Conqueror by Conn Iggulden

Article published on December 28, 2011.

Conqueror is the final instalment in Iggulden’s series based on the line of Genghis Khan. Having followed the lives of Genghis, his sons and now his grandsons, the concluding chapter of this story centres on the life of Kublai.

This once again has the same mixed blessings as the original trilogy did – that many readers will have heard the name, but possibly know little or nothing about the man behind the legend. Iggulden approaches Kublai’s life with his customary flair. The characters are as well drawn as ever, the story captivating, and the pace of the narrative rarely slows from the first page to the last.

In the early stages there are a few occasions when the sheer scale of the cast can be somewhat daunting, but there is more than enough strength in the plot to ensure this is never sufficient to undermine the enjoyment of the story itself. The violence that is ever present in the series remains at a necessarily brutal level given the period and subject matter, and never feels gratuitous as can be the case in some historical novels.

In the case of a series that has been so thoroughly enjoyed it is difficult to review any one book in isolation. Despite which, this reviewer found the depth of culture that is portrayed in Conqueror, and the manner in which Iggulden communicates it, truly something to behold. Even without the context that exists from the earlier novels, this piece alone builds Mongol culture from the ground up and weaves a web of characters against it that are utterly believable.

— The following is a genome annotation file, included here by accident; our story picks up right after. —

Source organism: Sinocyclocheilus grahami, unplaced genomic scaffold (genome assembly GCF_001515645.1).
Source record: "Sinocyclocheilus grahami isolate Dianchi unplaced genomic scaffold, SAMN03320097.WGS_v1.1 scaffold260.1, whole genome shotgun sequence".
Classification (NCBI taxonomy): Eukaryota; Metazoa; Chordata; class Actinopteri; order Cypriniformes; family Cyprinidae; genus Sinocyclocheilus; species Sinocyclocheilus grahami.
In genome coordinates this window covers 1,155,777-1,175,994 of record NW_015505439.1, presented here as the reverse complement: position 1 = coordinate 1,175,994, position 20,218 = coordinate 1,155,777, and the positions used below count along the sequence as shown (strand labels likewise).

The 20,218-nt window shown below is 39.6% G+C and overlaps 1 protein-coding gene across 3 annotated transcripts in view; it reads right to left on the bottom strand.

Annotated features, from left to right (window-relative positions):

The beauty of Iggulden’s work has been that he manages to create elaborate characters that are both inspirational leaders and deeply troubled men. Equally even the ‘bad guys’ in the novel always have elements to them that are at the very least understandable, even if their motivations still underline the unpleasant nature of their souls. Conqueror achieves this perfectly, with the character arc of Kublai especially elaborate. From his scholarly youth to his violent adulthood, we are drawn along through the twists and turns of a fascinating life which often continues to be unpredictable.

Conqueror then is as sound a historical novel as one would expect from such a seasoned author. It draws together any outstanding strands from the previous stories, and presents a final dramatic outing for Genghis’ dynasty. There are plenty of surprises in store, even through to the final chapters. Given the time of year this would probably be a suitable time to recommend this as a Christmas present, though if your friend or relative is a historical fiction ‘geek’ I would recommend they start at the beginning. All the way back with Wolf of the Plains.


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